But what language will the trust of mankind speak? A living language is not to be considered; the national pride of too many nations would have to be encountered. Artificial languages are too arbitrary. Under the plea of progress, Esperanto, which superseded Volapük, is already opposed by the “Neutral Language” and by the “Common Tongue.”
Dr. Colombo asserts that only a dead language has any chance of success, and that Latin is the most available. To begin with, it is not a language that is to be made; it is already constituted; it is taught in all countries. Ten million persons can speak it, and, being more synthetic than any other, it is eminently the language of the telegraph.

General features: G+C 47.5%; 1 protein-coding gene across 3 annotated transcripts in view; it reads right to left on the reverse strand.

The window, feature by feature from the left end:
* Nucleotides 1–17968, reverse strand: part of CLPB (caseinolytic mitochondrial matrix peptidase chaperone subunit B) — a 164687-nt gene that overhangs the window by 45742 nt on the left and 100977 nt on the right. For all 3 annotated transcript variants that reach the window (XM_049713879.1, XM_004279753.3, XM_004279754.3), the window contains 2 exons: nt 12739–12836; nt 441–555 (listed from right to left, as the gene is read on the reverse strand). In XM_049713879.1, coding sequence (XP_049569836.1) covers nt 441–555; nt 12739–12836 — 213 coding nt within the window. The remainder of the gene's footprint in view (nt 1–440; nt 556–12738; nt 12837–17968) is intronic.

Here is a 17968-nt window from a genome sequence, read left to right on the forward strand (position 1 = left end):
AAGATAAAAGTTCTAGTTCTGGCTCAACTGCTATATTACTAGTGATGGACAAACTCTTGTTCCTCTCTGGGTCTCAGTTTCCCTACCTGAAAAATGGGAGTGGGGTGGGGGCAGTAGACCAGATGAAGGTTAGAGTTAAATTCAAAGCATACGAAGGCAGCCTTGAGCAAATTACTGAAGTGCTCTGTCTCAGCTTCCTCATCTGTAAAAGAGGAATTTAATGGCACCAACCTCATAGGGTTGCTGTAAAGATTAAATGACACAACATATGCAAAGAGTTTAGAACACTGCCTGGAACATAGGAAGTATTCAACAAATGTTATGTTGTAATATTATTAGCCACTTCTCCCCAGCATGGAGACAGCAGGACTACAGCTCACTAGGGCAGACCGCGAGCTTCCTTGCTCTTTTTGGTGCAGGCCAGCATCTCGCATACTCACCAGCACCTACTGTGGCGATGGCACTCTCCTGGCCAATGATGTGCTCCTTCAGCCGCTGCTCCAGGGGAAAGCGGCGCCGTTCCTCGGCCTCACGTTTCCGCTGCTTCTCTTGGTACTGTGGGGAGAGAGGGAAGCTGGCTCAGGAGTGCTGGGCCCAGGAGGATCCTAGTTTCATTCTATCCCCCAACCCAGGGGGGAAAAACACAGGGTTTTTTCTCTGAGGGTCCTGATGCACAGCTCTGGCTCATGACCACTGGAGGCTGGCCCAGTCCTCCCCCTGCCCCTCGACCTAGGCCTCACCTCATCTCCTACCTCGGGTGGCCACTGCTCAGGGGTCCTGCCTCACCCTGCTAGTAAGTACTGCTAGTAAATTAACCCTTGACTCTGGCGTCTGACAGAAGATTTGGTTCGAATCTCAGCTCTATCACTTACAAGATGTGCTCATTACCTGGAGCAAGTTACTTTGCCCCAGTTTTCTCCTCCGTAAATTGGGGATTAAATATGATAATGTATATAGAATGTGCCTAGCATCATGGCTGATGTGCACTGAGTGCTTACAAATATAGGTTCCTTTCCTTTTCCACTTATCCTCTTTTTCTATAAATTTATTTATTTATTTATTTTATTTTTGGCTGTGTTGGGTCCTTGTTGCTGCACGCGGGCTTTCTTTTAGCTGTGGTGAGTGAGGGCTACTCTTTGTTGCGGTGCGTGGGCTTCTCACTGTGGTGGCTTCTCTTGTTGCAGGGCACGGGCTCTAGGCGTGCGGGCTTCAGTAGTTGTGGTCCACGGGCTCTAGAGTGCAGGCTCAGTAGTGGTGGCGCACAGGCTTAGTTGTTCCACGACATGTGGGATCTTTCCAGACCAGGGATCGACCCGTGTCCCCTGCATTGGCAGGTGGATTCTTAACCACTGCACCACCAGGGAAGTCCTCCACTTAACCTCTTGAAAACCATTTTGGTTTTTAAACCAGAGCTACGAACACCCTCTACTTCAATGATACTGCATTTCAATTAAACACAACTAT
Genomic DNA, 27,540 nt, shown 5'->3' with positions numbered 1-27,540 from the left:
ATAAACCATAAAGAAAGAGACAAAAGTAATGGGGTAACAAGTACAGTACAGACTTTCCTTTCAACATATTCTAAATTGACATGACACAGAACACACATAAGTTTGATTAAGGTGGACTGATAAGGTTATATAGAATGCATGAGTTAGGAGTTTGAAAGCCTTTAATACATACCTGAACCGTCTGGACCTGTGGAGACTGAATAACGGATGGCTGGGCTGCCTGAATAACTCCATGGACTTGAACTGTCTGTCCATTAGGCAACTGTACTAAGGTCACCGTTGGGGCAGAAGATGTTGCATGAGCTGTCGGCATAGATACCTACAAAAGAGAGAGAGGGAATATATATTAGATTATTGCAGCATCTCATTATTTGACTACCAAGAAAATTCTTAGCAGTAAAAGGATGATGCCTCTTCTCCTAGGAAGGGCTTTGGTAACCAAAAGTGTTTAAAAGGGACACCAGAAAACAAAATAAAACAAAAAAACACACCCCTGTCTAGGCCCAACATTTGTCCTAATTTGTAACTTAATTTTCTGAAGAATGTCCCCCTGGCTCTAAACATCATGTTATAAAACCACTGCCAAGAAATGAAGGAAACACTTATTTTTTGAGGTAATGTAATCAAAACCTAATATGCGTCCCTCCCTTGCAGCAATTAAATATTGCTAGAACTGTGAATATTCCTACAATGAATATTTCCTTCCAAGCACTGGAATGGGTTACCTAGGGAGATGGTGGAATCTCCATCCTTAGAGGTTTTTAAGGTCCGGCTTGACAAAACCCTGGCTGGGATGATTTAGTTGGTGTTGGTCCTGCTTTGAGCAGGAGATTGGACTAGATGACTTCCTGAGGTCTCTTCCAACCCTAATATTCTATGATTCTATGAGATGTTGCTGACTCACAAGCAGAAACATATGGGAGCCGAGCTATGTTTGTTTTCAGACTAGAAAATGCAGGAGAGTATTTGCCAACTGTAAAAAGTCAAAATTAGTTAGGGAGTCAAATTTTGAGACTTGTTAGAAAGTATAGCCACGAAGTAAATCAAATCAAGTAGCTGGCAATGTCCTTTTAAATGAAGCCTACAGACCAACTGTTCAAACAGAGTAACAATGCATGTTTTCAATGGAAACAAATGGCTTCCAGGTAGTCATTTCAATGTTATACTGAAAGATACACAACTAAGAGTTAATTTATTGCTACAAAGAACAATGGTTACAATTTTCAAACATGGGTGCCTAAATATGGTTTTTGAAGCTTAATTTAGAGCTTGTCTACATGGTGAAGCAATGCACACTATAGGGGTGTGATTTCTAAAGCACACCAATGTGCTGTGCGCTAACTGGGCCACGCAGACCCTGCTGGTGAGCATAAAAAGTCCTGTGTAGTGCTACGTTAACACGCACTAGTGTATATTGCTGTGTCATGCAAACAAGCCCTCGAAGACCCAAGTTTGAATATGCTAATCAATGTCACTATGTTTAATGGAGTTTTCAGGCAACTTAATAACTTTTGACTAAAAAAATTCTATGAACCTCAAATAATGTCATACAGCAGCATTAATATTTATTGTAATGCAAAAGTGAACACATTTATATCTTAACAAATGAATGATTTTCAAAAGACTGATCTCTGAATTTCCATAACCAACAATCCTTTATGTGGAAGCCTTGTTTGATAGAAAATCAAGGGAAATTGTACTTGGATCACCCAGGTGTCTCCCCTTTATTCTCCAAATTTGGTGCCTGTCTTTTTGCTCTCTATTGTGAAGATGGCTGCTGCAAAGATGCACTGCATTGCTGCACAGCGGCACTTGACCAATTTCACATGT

But it is said that Latin is a difficult language. Yes, if literary Latin is meant; and that is why the periodicals printed in that language in Leipzig, in Berlin and in Rome have their subscribers only among the learned. no, if commercial Latin the meant The latter is as simple as anything can be. The sailers, the soldiers, and the merchants of Rome taught it without difficulty to the barbarians who dwelt along the Seine, the Thames, the Rhine, the Nile, and the Euphrates.
Dr. Colombo declares that he has rediscovered this commercial Latin the ruins of Pompeii. It has no deponent verbs; the passive is formed in all cases by the means of the auxiliary “sum”; it employs the shortest words; its grammar is reduced to a minimum and it has no amphibologies. This kind of Latin is clearness itself, and can be mastered in a few lessons by a schoolboy.